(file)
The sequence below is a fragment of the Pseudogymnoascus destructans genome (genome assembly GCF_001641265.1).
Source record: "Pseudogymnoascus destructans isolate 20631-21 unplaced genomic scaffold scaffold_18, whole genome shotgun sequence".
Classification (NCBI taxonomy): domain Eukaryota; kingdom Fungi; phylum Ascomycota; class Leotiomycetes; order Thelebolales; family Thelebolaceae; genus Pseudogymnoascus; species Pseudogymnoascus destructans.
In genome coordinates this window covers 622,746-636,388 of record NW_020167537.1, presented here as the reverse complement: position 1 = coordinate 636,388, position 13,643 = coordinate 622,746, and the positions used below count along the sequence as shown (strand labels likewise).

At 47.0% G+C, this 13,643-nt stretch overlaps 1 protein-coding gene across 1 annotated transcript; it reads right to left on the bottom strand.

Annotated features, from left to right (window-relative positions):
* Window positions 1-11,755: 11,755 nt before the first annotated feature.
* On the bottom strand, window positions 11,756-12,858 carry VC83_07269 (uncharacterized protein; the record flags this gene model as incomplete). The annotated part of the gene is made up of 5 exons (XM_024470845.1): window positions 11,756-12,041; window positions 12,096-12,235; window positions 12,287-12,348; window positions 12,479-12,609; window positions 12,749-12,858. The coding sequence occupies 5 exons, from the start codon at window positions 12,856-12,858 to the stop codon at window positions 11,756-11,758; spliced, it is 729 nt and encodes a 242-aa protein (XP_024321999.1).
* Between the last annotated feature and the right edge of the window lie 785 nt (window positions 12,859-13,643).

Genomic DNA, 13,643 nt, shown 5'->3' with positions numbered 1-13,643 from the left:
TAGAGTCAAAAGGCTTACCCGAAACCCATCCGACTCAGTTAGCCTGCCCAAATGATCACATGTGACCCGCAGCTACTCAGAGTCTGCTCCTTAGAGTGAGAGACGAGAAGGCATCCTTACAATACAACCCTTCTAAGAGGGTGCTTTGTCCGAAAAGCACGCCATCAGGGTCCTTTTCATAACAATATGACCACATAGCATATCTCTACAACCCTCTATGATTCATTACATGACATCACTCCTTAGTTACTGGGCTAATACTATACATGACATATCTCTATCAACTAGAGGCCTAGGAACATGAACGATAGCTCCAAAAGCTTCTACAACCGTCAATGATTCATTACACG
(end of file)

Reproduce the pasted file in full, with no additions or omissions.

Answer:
The sequence below is a fragment of the Pseudogymnoascus destructans genome (genome assembly GCF_001641265.1).
Source record: "Pseudogymnoascus destructans isolate 20631-21 unplaced genomic scaffold scaffold_18, whole genome shotgun sequence".
Classification (NCBI taxonomy): domain Eukaryota; kingdom Fungi; phylum Ascomycota; class Leotiomycetes; order Thelebolales; family Thelebolaceae; genus Pseudogymnoascus; species Pseudogymnoascus destructans.
In genome coordinates this window covers 622,746-636,388 of record NW_020167537.1, presented here as the reverse complement: position 1 = coordinate 636,388, position 13,643 = coordinate 622,746, and the positions used below count along the sequence as shown (strand labels likewise).

At 47.0% G+C, this 13,643-nt stretch overlaps 1 protein-coding gene across 1 annotated transcript; it reads right to left on the bottom strand.

Annotated features, from left to right (window-relative positions):
* Window positions 1-11,755: 11,755 nt before the first annotated feature.
* On the bottom strand, window positions 11,756-12,858 carry VC83_07269 (uncharacterized protein; the record flags this gene model as incomplete). The annotated part of the gene is made up of 5 exons (XM_024470845.1): window positions 11,756-12,041; window positions 12,096-12,235; window positions 12,287-12,348; window positions 12,479-12,609; window positions 12,749-12,858. The coding sequence occupies 5 exons, from the start codon at window positions 12,856-12,858 to the stop codon at window positions 11,756-11,758; spliced, it is 729 nt and encodes a 242-aa protein (XP_024321999.1).
* Between the last annotated feature and the right edge of the window lie 785 nt (window positions 12,859-13,643).

Genomic DNA, 13,643 nt, shown 5'->3' with positions numbered 1-13,643 from the left:
TAGAGTCAAAAGGCTTACCCGAAACCCATCCGACTCAGTTAGCCTGCCCAAATGATCACATGTGACCCGCAGCTACTCAGAGTCTGCTCCTTAGAGTGAGAGACGAGAAGGCATCCTTACAATACAACCCTTCTAAGAGGGTGCTTTGTCCGAAAAGCACGCCATCAGGGTCCTTTTCATAACAATATGACCACATAGCATATCTCTACAACCCTCTATGATTCATTACATGACATCACTCCTTAGTTACTGGGCTAATACTATACATGACATATCTCTATCAACTAGAGGCCTAGGAACATGAACGATAGCTCCAAAAGCTTCTACAACCGTCAATGATTCATTACACG